EMAILS ON HOLIDAY MODE: At Daimler, the German automaker, employees can set their corporate email to “holiday mode” when they are on vacation. Anyone who emails them gets an auto-reply saying the employee isn’t in, and offering contact details for an alternate, on-call staff person. Then poof, the incoming email is deleted — so that employees don’t have to return to inboxes engorged with digital missives in their absence.
Volkswagen and Deutsche Telekom have adopted policies that limit work-related email to some employees on evenings and weekends. If this can happen in precision-mad, high-productivity Germany, could it happen in the United States?
White-collar cubicle dwellers spend 28% of their workweek slogging through email. They check their messages 74 times a day, on average. 38% check work email “routinely” at dinner peeking at the phone under the table
LOVE DESTINY OR JOURNEY? Do you see love as a union of two people who are destined to be together? Or is it more of a journey they undertake, facing obstacles and working together to overcome them? According to new research, how you answer these questions may affect how you handle relationship troubles.
Those who believe in ‘destiny’ put less effort into working through relationship conflict. If they are soul mates, then nothing will go wrong in the relationship, and it will be easy. A conflict makes a destiny-believer question whether the current partner is actually their soul mate, and then they give up on working it out.
There are two mind-sets — a fixed mind-set, which occurs when someone believes that personal qualities like intelligence are immutable, and a growth mind-set, which occurs when someone believes that skills and characteristics can be cultivated through effort.
Love lock (NYTIMES)
LIFE PURPOSE & LONGEVITY: People with a sense of purpose had a 15% lower risk of death, compared with those who said they were more or less aimless. And it didn’t seem to matter when people found their direction. It could be in their 20s, 50s or 70s.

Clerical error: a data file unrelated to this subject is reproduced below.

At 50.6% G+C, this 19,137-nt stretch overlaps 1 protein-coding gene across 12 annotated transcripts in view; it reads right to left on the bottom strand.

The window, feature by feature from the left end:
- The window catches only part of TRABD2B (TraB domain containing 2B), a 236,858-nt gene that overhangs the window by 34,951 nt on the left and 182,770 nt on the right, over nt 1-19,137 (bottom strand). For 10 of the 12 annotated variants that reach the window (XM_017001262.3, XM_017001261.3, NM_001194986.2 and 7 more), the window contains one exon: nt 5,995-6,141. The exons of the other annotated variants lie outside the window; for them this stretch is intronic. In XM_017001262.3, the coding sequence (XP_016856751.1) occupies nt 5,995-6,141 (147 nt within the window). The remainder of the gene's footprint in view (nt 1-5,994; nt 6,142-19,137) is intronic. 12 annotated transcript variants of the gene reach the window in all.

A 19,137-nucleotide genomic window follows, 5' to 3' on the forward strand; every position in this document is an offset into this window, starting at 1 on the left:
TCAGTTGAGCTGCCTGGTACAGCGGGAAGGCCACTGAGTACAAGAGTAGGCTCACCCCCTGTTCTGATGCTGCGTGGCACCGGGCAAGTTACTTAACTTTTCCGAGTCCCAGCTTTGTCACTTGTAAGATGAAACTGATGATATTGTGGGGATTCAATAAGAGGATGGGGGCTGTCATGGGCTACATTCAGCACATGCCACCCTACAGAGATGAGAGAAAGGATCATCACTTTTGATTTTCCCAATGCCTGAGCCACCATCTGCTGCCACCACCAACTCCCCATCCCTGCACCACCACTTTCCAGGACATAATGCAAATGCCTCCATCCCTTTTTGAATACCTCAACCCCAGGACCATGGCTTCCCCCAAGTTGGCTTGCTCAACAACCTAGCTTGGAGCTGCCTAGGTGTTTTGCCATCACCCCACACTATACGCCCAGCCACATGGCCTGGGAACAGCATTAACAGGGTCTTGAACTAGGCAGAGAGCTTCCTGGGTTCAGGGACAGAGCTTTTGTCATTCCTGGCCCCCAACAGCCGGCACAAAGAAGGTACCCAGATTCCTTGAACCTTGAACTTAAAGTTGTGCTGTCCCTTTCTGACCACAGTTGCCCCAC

It could be as simple as making sure one’s family is happy. It could be bigger, like contributing to social change. It could be more self-focused, like doing well on the job. Or it could be about creativity: produce something that is appreciated in written or artistic form, whether it’s music, dance or visual arts.
A sense of purpose may protect people against stress with all of its harmful effects, including greater risk of heart disease. And that may explain why people with a sense of purpose live longer.
DOES HANDWRITING MATTER? Most states call for teaching legible writing, only in kindergarten and first grade. After that, the emphasis quickly shifts to proficiency on the keyboard. But children not only learn to read more quickly when they first learn to write by hand, but they also remain better able to generate ideas and retain information. In other words, it’s not just what we write that matters — but how.
When the children composed text by hand, they not only consistently produced more words more quickly than they did on a keyboard, but expressed more ideas.
When these children were asked to come up with ideas for a composition, the ones with better handwriting exhibited greater neural activation in areas associated with working memory — and increased overall activation in the reading and writing networks.
Students learn better when they take notes by hand than when they type on a keyboard.
For adults, typing may be a fast and efficient alternative to longhand, but that very efficiency may diminish our ability to process new information.
What stage in life do you remember most fondly? (Source: United Healthcare)